The chair of the Ottawa Police Services Board acknowledged criticisms Monday that a recent survey suggesting a majority of respondents supported hiking the service’s budget in 2022 was not representative of residents most affected by the police.
The survey, released last week ahead of Monday afternoon’s OPSB meeting, caught public attention with a statistic showing 51 per cent of respondents believed that the Ottawa police budget should rise in 2022. About 26 per cent said they were in favour of a decrease, with the rest unsure (eight per cent) or in favour of a freeze (16 per cent).
Other findings suggested declining levels of trust in local police since public polling was last done in 2018 and a push for the force to offload some responsibilities for issues such as mental health, addiction and other social service calls.
But the budget figures, which come as the board has said it will eye a zero-per cent increase in its funding where possible this year, struck a nerve with many community safety advocates.
Four groups — Horizon Ottawa, the Coalition Against More Surveillance, the Ottawa Black Diaspora Coalition and the Ottawa Coalition to End Violence Against Women — jointly released a statement questioning the legitimacy of the survey based on who filled it out and where it was available.
While 2,400 of the 3,200 respondents to the survey were white, low-income and racialized residents of Ottawa were especially under-represented.
Fewer than 100 people each from Black, Indigenous and South Asian communities, for example, filled out the survey, falling well below each demographic’s representation in the overall makeup of Ottawa. Some 12 per cent of respondents didn’t provide ethnicity information.
Only 14 per cent of respondents reported a household income of $60,000 or less, a demographic that makes up a third of the city’s population, according to the survey.
Some 13 per cent of respondents identified as having a disability, short of the 22 per cent across Ottawa.
Highlighting the shortcomings of its own methodology, the OPSB survey itself noted that some IP addresses submitted multiple responses, with one such address responsible for a total of 45 submissions.
Speaking to media before Monday’s OPSB meeting, board chair Diane Deans acknowledged the survey likely did not speak for the entire city.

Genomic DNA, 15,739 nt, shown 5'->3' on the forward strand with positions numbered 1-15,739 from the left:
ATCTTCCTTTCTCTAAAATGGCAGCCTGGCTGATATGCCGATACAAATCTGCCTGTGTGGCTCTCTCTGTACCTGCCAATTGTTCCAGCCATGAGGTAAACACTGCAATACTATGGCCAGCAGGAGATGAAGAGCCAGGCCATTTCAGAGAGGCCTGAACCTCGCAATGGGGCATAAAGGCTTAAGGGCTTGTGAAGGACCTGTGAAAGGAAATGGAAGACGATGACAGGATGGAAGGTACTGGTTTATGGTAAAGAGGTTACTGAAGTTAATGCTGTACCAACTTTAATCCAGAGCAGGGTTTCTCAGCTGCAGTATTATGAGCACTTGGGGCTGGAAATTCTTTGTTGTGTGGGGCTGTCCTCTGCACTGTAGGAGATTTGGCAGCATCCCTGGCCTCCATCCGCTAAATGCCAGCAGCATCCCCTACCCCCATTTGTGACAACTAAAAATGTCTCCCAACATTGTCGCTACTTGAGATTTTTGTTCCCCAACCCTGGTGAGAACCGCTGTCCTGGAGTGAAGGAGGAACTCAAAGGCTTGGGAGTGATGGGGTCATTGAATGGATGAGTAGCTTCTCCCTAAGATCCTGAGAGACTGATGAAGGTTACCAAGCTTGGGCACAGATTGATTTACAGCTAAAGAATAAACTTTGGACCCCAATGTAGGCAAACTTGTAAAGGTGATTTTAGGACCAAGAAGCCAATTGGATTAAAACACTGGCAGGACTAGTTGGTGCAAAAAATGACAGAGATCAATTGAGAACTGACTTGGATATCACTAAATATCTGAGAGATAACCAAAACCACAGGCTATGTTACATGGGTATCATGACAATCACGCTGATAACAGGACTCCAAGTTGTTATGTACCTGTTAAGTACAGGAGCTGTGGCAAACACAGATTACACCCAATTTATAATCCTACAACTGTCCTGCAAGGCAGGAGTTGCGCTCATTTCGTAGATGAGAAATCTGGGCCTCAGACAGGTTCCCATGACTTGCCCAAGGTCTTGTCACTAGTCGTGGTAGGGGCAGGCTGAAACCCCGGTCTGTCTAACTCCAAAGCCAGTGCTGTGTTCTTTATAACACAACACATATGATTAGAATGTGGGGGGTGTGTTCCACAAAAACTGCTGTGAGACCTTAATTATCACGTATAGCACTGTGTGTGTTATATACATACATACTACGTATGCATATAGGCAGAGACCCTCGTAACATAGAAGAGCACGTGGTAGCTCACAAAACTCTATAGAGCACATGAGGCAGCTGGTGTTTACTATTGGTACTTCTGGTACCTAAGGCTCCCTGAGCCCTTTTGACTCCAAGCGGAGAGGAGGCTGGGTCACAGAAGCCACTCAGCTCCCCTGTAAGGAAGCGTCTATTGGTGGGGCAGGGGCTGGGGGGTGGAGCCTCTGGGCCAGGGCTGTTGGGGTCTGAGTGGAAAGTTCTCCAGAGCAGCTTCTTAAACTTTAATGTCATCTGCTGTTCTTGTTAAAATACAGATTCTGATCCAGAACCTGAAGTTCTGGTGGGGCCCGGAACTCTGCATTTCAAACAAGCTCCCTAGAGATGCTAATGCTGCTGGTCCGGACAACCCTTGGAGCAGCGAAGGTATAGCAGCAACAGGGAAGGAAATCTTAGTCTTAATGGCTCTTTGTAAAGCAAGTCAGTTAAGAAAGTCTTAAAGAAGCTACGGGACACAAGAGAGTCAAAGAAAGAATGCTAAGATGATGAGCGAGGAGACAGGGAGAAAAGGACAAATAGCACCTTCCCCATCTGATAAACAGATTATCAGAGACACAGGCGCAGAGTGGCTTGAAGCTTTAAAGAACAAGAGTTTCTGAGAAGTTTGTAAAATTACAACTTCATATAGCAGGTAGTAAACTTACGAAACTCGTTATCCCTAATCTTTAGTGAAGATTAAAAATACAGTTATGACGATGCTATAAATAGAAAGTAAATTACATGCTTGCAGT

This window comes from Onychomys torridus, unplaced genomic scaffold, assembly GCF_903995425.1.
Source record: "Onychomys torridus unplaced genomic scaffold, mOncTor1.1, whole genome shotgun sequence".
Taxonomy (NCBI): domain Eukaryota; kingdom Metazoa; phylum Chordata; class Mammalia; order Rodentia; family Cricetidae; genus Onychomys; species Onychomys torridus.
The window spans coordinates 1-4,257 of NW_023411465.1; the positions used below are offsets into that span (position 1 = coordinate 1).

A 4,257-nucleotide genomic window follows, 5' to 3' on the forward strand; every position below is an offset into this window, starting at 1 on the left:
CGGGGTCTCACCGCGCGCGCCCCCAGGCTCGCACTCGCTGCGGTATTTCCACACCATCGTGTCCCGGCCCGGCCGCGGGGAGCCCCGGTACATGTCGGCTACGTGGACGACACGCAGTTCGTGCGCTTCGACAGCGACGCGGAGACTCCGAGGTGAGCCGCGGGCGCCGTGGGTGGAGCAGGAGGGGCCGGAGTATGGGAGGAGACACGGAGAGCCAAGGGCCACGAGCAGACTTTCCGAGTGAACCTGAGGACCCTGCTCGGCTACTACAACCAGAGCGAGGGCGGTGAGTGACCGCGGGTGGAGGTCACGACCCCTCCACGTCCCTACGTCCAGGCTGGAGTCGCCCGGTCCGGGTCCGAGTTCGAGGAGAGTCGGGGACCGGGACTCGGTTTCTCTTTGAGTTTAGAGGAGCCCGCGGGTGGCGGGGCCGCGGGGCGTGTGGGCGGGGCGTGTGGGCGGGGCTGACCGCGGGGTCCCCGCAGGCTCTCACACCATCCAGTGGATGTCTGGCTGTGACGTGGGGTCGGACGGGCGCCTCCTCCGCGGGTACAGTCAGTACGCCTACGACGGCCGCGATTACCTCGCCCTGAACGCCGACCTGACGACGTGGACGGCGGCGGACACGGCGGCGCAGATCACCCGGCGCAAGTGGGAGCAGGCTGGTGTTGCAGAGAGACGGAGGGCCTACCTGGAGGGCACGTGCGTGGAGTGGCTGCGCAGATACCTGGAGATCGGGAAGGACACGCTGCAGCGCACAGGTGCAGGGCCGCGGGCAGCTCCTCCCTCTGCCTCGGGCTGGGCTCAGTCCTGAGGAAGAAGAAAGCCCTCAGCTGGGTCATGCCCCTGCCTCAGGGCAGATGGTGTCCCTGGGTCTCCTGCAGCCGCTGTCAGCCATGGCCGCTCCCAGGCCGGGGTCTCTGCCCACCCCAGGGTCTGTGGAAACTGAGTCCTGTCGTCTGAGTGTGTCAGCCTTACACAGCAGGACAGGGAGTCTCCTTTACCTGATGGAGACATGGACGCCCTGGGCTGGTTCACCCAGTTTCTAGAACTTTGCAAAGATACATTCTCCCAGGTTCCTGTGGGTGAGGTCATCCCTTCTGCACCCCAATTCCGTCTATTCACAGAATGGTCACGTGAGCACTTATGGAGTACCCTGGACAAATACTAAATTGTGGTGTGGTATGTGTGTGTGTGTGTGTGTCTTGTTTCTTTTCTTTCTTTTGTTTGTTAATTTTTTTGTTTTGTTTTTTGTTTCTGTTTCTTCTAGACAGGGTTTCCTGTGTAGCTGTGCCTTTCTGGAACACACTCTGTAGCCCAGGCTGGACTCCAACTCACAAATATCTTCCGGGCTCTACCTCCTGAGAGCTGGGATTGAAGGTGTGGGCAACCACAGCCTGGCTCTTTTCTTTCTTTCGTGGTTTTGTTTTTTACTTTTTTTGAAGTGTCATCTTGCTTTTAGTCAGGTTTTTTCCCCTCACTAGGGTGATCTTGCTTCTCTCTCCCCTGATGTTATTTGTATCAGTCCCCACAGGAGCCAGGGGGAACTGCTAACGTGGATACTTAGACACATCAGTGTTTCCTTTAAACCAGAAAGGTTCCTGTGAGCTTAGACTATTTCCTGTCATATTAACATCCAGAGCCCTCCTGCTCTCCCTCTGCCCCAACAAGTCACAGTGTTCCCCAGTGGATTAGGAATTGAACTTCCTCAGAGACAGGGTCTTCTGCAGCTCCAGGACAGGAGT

“Some of those concerns are legitimate. This is one input of many that we hope to have through the budget process,” Deans said.
“These were 4,000 people with an opinion, they’re not necessarily representative of the population and certainly not representative of the people, perhaps, most impacted by police.”
OPS Chief Peter Sloly told reporters that the survey is just one tool that informs the budget process, which began formally in late July but is part of an ongoing process of assessing the city’s needs.
“The survey and the consultation itself does not represent the totality of all the efforts that the board and the service has made to work with communities, work in communities, listen to communities, to engage with communities. That goes on every single day, every single year,” he said.
Deans said both she and Sloly are committed to following the “themes” that emerged from the survey, including calls to shift responsibilities in emergency response away from police, who she said have been the “default” call in a crisis until now.
Some 73 per cent of respondents were in favour of reallocating OPS responsibility over some social issues to other community service providers, a statistic that Nora Ottenhof of Vivic Research said during Monday’s OPSB meeting was likely an “underrepresentation” of public attitudes.
Another theme called for improving responses to mental health crises, which the local service laid out a strategy for in its last budget deliberations.
Other responses meanwhile aligned around the need for more OPS officers in communities facing high rates of crime and greater focus on gun and domestic violence.
The OPS budget will be up for board approval at its meeting on Nov. 22.